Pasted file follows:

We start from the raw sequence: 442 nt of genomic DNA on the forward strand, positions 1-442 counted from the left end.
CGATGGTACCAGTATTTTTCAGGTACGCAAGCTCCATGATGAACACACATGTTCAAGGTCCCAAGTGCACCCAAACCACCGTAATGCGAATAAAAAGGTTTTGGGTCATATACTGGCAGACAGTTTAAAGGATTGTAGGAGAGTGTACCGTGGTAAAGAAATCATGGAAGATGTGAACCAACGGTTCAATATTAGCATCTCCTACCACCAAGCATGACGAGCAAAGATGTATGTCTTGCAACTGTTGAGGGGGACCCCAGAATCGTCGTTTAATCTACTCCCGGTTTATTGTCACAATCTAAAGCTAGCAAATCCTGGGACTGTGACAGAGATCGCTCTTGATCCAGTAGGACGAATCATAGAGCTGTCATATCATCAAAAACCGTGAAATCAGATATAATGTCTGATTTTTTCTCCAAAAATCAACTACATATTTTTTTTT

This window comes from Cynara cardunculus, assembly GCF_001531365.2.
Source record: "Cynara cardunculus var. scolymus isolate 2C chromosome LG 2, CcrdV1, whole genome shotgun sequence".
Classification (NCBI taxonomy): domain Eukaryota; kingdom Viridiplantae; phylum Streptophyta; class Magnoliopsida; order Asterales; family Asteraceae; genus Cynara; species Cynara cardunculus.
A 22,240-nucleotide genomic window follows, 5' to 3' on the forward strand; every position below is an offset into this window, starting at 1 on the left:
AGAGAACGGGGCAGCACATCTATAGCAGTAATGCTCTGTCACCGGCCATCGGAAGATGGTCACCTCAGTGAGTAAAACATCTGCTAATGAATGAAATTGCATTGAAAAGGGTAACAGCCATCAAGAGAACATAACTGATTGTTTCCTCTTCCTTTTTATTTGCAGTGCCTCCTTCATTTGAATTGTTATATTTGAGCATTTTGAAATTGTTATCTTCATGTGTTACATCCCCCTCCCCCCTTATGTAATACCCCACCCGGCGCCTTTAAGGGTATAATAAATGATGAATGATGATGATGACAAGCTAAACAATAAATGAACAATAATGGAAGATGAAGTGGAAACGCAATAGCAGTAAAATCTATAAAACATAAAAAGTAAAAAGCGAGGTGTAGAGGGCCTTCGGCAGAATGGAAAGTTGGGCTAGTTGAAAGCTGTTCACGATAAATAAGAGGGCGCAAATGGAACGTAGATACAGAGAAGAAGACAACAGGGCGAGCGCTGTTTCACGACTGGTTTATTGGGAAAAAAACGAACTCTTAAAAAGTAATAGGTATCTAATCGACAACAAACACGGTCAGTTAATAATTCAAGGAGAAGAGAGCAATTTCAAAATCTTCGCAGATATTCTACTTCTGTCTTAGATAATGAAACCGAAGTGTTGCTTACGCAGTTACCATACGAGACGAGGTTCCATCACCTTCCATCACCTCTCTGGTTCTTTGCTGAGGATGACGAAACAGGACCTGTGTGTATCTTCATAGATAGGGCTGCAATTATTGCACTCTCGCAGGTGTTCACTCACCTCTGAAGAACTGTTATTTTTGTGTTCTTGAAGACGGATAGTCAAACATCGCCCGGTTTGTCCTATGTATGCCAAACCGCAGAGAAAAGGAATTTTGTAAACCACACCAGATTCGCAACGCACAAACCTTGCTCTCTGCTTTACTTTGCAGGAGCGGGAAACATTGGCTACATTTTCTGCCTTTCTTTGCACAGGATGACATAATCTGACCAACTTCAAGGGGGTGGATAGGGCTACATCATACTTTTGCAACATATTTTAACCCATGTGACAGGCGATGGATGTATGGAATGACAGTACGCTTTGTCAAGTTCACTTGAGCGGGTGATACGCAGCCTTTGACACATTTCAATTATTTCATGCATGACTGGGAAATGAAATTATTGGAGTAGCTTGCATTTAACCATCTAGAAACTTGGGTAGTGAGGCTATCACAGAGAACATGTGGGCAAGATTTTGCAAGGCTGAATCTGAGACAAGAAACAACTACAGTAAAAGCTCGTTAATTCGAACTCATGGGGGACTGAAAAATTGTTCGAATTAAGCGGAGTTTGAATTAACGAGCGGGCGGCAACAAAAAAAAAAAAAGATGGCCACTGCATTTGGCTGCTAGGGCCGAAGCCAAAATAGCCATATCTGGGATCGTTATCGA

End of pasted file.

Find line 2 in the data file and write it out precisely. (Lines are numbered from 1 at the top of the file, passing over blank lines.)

CGATGGTACCAGTATTTTTCAGGTACGCAAGCTCCATGATGAACACACATGTTCAAGGTCCCAAGTGCACCCAAACCACCGTAATGCGAATAAAAAGGTTTTGGGTCATATACTGGCAGACAGTTTAAAGGATTGTAGGAGAGTGTACCGTGGTAAAGAAATCATGGAAGATGTGAACCAACGGTTCAATATTAGCATCTCCTACCACCAAGCATGACGAGCAAAGATGTATGTCTTGCAACTGTTGAGGGGGACCCCAGAATCGTCGTTTAATCTACTCCCGGTTTATTGTCACAATCTAAAGCTAGCAAATCCTGGGACTGTGACAGAGATCGCTCTTGATCCAGTAGGACGAATCATAGAGCTGTCATATCATCAAAAACCGTGAAATCAGATATAATGTCTGATTTTTTCTCCAAAAATCAACTACATATTTTTTTTT